Sterilizing used face masks and gowns by exposing them to electron beams could help mitigate the shortage of personal protective equipment.
The COVID-19 pandemic has led to such a shortage of personal protective equipment (PPE) that some health care professionals have resorted to wearing trash bags as makeshift gowns. To mitigate the shortage, Texas A&M University researchers began to study ways to recycle PPE using radiation.
David Staack and Matt Pharr from the College of Engineering and Suresh Pillai from the College of Agriculture and Life Sciences teamed up, using the Food Technology Facility for Electron Beam and Space Food Research and the Plasma Engineering and Non-Equilibrium Processing laboratory on the Texas A&M campus.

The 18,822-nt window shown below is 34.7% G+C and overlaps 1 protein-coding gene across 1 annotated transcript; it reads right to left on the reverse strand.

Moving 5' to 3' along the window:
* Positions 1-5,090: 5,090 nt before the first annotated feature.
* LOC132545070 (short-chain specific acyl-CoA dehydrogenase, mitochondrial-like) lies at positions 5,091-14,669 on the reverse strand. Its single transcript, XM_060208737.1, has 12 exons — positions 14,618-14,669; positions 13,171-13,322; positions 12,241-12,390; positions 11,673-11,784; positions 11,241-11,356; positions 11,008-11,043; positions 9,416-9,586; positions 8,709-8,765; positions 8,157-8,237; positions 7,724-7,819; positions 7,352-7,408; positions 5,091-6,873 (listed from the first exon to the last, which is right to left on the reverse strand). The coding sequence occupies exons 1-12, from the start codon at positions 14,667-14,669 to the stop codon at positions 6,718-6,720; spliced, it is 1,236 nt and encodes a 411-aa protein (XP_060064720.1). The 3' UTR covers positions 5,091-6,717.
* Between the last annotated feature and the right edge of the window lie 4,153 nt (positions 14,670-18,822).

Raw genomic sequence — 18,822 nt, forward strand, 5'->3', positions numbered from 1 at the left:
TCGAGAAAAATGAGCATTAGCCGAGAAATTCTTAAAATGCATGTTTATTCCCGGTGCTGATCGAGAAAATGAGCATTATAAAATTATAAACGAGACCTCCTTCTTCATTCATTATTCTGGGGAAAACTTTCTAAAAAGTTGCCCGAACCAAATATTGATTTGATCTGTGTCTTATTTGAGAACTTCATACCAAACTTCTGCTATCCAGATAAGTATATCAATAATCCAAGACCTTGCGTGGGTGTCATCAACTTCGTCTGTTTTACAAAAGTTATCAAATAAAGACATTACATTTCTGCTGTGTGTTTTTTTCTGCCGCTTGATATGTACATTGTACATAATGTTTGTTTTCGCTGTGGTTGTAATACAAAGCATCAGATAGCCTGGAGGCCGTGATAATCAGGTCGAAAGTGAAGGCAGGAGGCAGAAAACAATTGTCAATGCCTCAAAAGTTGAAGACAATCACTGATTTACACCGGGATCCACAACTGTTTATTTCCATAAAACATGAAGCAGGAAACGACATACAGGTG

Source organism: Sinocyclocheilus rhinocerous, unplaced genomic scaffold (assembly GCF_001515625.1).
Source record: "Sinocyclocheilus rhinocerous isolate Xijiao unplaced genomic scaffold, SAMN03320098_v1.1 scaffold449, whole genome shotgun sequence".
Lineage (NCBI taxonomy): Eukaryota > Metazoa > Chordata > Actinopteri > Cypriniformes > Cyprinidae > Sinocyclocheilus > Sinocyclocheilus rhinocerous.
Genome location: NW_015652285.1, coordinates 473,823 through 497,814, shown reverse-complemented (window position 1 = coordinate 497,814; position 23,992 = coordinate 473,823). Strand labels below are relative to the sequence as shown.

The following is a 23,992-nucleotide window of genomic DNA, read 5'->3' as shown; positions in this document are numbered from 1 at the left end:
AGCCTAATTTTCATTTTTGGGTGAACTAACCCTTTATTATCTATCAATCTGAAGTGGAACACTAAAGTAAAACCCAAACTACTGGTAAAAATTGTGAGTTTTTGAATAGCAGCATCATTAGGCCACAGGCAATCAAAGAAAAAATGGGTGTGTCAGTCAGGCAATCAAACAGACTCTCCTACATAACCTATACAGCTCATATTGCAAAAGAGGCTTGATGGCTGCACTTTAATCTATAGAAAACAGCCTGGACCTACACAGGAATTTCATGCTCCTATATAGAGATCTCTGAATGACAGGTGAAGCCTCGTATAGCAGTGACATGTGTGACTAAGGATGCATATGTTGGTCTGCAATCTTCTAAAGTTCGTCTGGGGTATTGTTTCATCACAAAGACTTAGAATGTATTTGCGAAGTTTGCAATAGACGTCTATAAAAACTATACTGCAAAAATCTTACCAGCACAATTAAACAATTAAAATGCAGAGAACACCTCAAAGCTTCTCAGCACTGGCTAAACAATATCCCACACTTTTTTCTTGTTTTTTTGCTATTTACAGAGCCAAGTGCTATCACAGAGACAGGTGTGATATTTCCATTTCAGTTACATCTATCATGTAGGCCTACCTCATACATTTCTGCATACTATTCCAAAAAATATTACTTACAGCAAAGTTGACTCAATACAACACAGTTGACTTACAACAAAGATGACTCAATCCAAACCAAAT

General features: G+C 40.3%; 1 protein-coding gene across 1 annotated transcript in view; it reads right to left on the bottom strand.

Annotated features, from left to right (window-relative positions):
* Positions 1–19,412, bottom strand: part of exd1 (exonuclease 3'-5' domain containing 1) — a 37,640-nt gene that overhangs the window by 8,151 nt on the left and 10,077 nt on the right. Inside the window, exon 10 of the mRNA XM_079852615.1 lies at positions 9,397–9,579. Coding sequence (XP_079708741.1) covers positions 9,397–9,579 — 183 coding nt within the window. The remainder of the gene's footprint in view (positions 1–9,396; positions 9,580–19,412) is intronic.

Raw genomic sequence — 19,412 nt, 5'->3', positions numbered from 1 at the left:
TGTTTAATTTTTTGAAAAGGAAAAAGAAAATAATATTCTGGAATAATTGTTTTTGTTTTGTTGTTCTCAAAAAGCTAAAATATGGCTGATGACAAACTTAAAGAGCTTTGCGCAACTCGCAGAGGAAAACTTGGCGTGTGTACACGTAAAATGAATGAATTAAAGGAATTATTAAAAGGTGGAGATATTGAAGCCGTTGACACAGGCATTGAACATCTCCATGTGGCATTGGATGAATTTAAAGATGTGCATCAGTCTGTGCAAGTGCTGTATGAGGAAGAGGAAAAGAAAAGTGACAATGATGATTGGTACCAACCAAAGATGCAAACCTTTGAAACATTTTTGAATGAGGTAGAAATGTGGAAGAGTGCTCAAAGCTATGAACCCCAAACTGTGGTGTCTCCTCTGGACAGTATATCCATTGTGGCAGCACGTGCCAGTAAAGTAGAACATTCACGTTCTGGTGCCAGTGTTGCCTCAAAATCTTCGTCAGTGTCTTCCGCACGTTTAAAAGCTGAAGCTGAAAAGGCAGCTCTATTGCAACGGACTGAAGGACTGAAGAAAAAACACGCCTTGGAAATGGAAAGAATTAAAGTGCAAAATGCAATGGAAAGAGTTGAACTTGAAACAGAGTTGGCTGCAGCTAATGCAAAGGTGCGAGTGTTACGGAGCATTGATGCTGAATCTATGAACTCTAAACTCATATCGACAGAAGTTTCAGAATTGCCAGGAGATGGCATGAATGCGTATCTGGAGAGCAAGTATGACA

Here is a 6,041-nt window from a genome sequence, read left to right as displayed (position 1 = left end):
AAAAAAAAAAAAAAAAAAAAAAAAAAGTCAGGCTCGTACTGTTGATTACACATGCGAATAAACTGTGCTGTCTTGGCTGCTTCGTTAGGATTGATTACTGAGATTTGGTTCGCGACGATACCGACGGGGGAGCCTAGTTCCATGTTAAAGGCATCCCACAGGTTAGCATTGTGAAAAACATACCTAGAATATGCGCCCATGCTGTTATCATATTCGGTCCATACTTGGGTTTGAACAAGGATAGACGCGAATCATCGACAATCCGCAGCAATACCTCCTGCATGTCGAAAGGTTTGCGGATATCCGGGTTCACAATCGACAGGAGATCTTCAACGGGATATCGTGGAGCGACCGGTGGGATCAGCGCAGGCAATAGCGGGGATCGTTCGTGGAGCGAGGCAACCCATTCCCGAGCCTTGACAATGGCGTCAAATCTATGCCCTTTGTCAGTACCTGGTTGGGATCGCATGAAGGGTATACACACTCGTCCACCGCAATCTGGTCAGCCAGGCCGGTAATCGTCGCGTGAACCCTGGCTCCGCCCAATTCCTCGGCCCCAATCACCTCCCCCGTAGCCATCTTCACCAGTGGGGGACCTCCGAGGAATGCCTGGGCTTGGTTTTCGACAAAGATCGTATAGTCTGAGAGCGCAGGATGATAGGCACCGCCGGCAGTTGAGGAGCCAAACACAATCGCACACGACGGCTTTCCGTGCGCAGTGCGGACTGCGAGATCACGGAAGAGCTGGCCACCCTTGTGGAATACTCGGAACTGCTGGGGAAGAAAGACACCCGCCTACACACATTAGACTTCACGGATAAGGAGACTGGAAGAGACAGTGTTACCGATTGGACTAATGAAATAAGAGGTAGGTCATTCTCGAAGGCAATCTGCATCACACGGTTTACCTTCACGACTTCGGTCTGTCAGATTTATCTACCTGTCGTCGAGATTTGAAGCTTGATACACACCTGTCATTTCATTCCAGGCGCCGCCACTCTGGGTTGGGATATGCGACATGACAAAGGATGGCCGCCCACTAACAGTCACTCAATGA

Prior to COVID-19, a large portion of Staack’s research focused on medical device sterilization and decontamination. Staack, Pillai and Pharr were working on a similar medical device sterilization project funded by the Department of Energy that identified how polymers and plastics are changed when directly exposed to electron beams or gamma rays. So when the pandemic struck, it wasn’t difficult for the research team to shift their focus to begin sterilizing and recycling PPE including surgical masks and gowns, face shields and N95 respirators.
Continue reading at Texas A&M University
Image via Texas A&M University